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Mr. Humble and Dr. Butcher: The story of vile scientist who raised ire from animal rights activists and interest from a Pope

Robert White experimented on monkeys dozens of times. In 1970 he succeeded in transplanting a monkey’s head onto another monkey’s body. The monkey didn’t survive long.

HOWARD SCHNEIDER: The “title characters” of Brandy Schillace’s admirable biography “Mr. Humble and Dr. Butcher: A Monkey’s Head, the Pope’s Neuroscientist, and the Quest to Transplant the Soul” were one and the same person: Robert J. White, a distinguished neurosurgeon, an accomplished neuroscientist and a man dedicated to searching for the means to transplant souls by transplanting the human brain. If this makes White sound macabre, Ms. Schillace’s account of his life, work and temperament is anything but. She deftly persuades the reader to take White seriously (he wasn’t even eccentric) and to ponder profound medical-scientific-philosophical issues…

As a young man, White, a devout Catholic, was convinced that the soul was located in the brain, what the author describes as “three pounds of gelatinous convolutions and a hundred billion nerves.” White felt it was his religious and medical duty to devise techniques for rescuing healthy brains from otherwise diseased and dying bodies. His solution was to transplant heads (containing their brains) onto cadavers that were brain dead but otherwise physiologically viable…

Before he could attempt such surgery on people, White experimented, mostly on monkeys, dozens of times, to ascertain and refine the necessary procedures. In March 1970 he succeeded in transplanting a monkey’s head onto another monkey’s body. (A warning: Ms. Schillace’s descriptions of surgery are very detailed.) The transported head didn’t survive long, but the important thing for White was that sensors revealed electrical impulses emanating from the resettled brain. White believed that only brain death—the cessation of the brain’s electrical signals—meant true death. Therefore the monkey whose head was relocated, while its brain was still active, was, in White’s opinion, actually alive. He couldn’t wait to start on human transplants.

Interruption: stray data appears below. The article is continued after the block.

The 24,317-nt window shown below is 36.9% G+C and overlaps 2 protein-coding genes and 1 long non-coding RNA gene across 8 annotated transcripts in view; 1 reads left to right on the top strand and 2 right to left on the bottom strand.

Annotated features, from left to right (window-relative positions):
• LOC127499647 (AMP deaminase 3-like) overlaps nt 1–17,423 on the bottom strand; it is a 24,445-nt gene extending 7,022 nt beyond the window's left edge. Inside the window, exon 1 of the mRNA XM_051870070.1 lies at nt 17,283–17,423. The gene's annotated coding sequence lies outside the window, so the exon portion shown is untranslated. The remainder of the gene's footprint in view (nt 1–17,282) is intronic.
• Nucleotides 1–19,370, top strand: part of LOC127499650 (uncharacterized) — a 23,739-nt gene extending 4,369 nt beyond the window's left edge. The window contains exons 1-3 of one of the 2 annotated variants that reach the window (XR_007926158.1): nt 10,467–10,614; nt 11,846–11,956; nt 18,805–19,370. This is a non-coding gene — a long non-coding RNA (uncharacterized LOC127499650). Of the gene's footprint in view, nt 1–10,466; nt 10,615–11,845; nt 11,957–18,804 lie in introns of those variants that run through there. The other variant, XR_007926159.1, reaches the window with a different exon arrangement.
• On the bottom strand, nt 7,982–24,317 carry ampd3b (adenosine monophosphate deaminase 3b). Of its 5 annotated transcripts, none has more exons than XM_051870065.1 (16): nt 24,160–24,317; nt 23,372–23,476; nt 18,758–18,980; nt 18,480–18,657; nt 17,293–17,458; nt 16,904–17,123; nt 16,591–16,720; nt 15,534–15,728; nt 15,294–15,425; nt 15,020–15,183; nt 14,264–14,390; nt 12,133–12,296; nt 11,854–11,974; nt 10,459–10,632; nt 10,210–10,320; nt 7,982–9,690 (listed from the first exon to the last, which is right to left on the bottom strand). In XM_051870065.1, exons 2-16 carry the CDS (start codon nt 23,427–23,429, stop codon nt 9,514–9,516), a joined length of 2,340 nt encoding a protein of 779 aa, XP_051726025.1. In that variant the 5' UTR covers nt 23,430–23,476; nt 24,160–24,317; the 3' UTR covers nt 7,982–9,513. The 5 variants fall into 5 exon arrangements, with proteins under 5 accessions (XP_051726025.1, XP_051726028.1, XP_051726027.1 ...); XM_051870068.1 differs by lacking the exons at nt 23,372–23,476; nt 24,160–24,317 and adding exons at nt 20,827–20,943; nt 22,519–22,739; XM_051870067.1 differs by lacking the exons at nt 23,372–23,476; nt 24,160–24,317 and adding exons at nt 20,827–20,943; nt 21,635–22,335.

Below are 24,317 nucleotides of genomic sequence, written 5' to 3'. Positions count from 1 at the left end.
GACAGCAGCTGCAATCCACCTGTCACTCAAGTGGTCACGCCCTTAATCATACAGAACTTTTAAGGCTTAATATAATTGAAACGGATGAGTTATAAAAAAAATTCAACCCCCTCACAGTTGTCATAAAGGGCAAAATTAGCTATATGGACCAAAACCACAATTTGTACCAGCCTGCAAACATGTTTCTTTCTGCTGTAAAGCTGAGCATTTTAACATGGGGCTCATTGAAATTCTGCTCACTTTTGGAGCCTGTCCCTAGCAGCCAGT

That day never came. During the era in which White conducted his experiments, politicians, doctors, journalists and celebrities were becoming deeply and increasingly dismayed by scientific experiments on animals. White ran afoul of the animal-rights advocacy organization People for the Ethical Treatment of Animals (PETA) and was threatened by animal-rights extremists (he remained imperturbable). White prided himself on scrupulously avoiding harm to his animal subjects. But he didn’t believe that animals had souls: For him, Ms. Schillace writes, “the human was more than animal, and equating the two was not only wrong, it was dangerous.”

One of White’s rejoinders to those who would halt animal experimentation was, to paraphrase: If you were a surgeon, how would you like to tell parents that their young child is going to die because the operation that might save him or her was impossible to perform, mainly because the necessary animal-dissection research that would have permitted it was forbidden by law or the medical canon of ethics? His foes never had a good answer…

Readers might find themselves admiring and perhaps even sympathizing with White, whose attitude toward brain transplants was always motivated by a principled desire to alleviate human misery. But the book’s value lies in challenging readers to contemplate some momentous concerns. What is life? What is death? Should religion play a role in medical decisions? Should scientists experiment on animals? Can technology that saves lives still be immoral? Who gets to answer these questions? SOURCE…


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